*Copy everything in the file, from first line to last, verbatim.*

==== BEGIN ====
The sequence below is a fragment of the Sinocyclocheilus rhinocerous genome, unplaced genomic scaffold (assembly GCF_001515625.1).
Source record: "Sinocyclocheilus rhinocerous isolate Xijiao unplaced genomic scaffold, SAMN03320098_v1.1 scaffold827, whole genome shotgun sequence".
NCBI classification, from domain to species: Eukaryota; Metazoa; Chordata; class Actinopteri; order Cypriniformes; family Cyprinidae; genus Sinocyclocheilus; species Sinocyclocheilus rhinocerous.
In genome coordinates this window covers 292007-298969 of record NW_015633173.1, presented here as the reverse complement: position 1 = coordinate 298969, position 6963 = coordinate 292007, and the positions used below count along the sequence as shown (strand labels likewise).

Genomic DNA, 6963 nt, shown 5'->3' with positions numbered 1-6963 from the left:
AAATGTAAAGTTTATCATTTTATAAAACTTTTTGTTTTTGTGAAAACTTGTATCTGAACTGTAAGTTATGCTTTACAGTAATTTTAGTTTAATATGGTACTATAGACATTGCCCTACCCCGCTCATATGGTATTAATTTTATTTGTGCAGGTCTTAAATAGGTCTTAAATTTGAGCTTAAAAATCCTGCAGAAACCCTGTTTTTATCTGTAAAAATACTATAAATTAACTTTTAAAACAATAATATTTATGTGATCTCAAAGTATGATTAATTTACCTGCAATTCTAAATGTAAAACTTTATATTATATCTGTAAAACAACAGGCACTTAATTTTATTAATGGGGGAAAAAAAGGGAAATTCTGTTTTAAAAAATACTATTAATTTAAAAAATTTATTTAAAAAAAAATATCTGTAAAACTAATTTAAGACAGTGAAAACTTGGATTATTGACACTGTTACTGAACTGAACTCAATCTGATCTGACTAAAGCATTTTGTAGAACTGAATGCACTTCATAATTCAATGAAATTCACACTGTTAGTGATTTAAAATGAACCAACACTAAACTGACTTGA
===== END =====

The sequence below is a fragment of the Sinocyclocheilus rhinocerous genome, unplaced genomic scaffold (assembly GCF_001515625.1).
Source record: "Sinocyclocheilus rhinocerous isolate Xijiao unplaced genomic scaffold, SAMN03320098_v1.1 scaffold827, whole genome shotgun sequence".
NCBI classification, from domain to species: Eukaryota; Metazoa; Chordata; class Actinopteri; order Cypriniformes; family Cyprinidae; genus Sinocyclocheilus; species Sinocyclocheilus rhinocerous.
In genome coordinates this window covers 292007-298969 of record NW_015633173.1, presented here as the reverse complement: position 1 = coordinate 298969, position 6963 = coordinate 292007, and the positions used below count along the sequence as shown (strand labels likewise).

Genomic DNA, 6963 nt, shown 5'->3' with positions numbered 1-6963 from the left:
AAATGTAAAGTTTATCATTTTATAAAACTTTTTGTTTTTGTGAAAACTTGTATCTGAACTGTAAGTTATGCTTTACAGTAATTTTAGTTTAATATGGTACTATAGACATTGCCCTACCCCGCTCATATGGTATTAATTTTATTTGTGCAGGTCTTAAATAGGTCTTAAATTTGAGCTTAAAAATCCTGCAGAAACCCTGTTTTTATCTGTAAAAATACTATAAATTAACTTTTAAAACAATAATATTTATGTGATCTCAAAGTATGATTAATTTACCTGCAATTCTAAATGTAAAACTTTATATTATATCTGTAAAACAACAGGCACTTAATTTTATTAATGGGGGAAAAAAAGGGAAATTCTGTTTTAAAAAATACTATTAATTTAAAAAATTTATTTAAAAAAAAATATCTGTAAAACTAATTTAAGACAGTGAAAACTTGGATTATTGACACTGTTACTGAACTGAACTCAATCTGATCTGACTAAAGCATTTTGTAGAACTGAATGCACTTCATAATTCAATGAAATTCACACTGTTAGTGATTTAAAATGAACCAACACTAAACTGACTTGA